Humor permeates every aspect of society and has done so for thousands of years. People experience it daily through television, newspapers, literature, and contact with others. Rarely do social researchers analyze humor or try to determine what makes it such a dominating force in our lives. The types of jokes a person enjoys contribute significantly to the definition of that person as well as to the character of a given society. Arthur Asa Berger explores these and other related topics in An Anatomy of Humor. He shows how humor can range from the simple pun to complex plots in Elizabethan plays.Berger examines a number of topics ethnicity, race, gender, politics each with its own comic dimension. Laughter is beneficial to both our physical and mental health, according to Berger. He discerns a multiplicity of ironies that are intrinsic to the analysis of humor. He discovers as much complexity and ambiguity in a cartoon, such as Mickey Mouse, as he finds in an important piece of literature, such as Huckleberry Finn. An Anatomy of Humor is an intriguing and enjoyable read for people interested in humor and the impact of popular and mass culture on society. It will also be of interest to professionals in communication and psychologists concerned with the creative process.
Two historical works feature the author's comic and horrific depictions of early twentieth-century America, including the satirical Depression-era A Cool Million and metaphorical fantasy The Dream Life of Balso Snell. By the author of The Day of the Locust. Original.
Providing a original impartial account of the world-famous satire, this new critical introduction to Gulliver's Travels presents Swift's work in its historical and literary context, and explores its allusions, four-part structure, narrative strategy and prose style.
This dramatic rereading of postmodernism seeks to broaden current theoretical conceptions of the movement as both a social-philosophical condition and a literary and cultural phenomenon. Phil Harper contends that the fragmentation considered to be characteristic of the postmodern age can in fact be traced to the status of marginalized groups in the United States since long before the contemporary era. This status is reflected in the work of American writers from the thirties through the fifties whom Harper addresses in this study, including Nathanael West, Anaïs Nin, Djuna Barnes, Ralph Ellison, and Gwendolyn Brooks. Treating groups that are disadvantaged or disempowered whether by circumstance of gender, race, or sexual orientation, the writers profiled here occupy the cusp between the modern and the postmodern; between the recognizably modernist aesthetic of alienation and the fragmented, disordered sensibility of postmodernism. Proceeding through close readings of these literary texts in relation to various mass-cultural productions, Harper examines the social placement of the texts in the scope of literary history while analyzing more minutely the interior effects of marginalization implied by the fictional characters enacting these narratives. In particular, he demonstrates how these works represent the experience of social marginality as highly fractured and fracturing, and indicates how such experience is implicated in the phenomenon of postmodernist fragmentation. Harper thus accomplishes the vital task of recentering cultural focus on issues and groups that are decentered by very definition, and thereby specifies the sociopolitical significance of postmodernism in a way that has not yet been done.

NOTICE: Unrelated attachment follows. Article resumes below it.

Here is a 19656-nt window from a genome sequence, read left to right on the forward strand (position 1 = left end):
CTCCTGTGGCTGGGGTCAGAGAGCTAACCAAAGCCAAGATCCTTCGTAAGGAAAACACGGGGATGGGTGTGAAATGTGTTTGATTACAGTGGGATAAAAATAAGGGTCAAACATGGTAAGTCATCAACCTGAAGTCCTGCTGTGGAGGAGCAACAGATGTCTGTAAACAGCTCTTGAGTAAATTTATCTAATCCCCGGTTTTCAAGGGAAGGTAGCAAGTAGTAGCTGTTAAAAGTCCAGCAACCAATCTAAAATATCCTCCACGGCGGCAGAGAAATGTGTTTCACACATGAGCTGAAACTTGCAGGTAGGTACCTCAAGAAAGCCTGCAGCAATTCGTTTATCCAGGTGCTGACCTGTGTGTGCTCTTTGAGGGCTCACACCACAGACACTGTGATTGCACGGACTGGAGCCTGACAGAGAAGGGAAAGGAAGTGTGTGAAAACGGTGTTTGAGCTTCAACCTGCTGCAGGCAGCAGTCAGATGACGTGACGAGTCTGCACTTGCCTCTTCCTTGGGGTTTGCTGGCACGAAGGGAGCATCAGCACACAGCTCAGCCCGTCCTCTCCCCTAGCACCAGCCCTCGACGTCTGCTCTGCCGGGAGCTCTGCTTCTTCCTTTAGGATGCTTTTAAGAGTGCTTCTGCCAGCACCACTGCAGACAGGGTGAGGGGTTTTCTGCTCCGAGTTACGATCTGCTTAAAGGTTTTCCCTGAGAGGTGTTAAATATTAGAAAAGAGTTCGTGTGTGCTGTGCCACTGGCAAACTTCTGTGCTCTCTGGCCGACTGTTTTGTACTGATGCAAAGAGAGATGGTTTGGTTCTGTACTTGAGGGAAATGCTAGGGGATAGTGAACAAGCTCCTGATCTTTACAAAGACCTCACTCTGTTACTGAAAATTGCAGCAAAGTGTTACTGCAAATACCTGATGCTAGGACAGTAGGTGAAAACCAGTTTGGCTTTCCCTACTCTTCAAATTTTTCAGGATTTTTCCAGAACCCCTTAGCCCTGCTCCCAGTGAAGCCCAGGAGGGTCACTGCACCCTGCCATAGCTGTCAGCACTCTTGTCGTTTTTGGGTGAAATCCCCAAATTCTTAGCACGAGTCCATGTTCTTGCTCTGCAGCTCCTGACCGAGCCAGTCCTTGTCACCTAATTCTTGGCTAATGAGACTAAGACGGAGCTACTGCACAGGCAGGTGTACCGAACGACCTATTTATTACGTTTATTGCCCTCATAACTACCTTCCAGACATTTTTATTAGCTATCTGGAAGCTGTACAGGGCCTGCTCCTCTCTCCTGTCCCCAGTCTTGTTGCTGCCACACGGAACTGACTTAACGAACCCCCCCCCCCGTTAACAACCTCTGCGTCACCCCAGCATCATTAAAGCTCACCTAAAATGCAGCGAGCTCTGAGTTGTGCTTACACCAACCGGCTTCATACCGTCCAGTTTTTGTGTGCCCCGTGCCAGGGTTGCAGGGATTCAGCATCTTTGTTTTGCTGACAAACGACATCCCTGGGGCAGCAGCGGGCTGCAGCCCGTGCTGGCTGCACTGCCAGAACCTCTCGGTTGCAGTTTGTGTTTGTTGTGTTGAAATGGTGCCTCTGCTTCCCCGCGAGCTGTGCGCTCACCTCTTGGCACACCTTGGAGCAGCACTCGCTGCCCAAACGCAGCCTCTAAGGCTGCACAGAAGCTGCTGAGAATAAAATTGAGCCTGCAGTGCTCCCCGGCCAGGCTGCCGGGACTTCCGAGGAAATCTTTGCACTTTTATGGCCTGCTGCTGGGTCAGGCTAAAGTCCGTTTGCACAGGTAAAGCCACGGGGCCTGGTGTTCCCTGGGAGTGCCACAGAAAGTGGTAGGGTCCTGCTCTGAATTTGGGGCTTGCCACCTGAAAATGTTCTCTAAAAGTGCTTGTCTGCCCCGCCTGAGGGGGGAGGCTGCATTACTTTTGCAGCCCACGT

A great American satirist, Nathanael West laughs in the face of the Horatio Alger myth. Like many an Alger, Lemuel Pitkin leaves his home on the farm to seek his fortune in the Big City. By the time he is through, he has been robbed, jailed, has lost his teeth, his eye, a leg, his scalp, and has witnessed a remarkable number of assults and political riots. In A Cool Million, West etches a classic parable of America in the chaotic Thirties. Penguin Random House Canada is proud to bring you classic works of literature in e-book form, with the highest quality production values. Find more today and rediscover books you never knew you loved.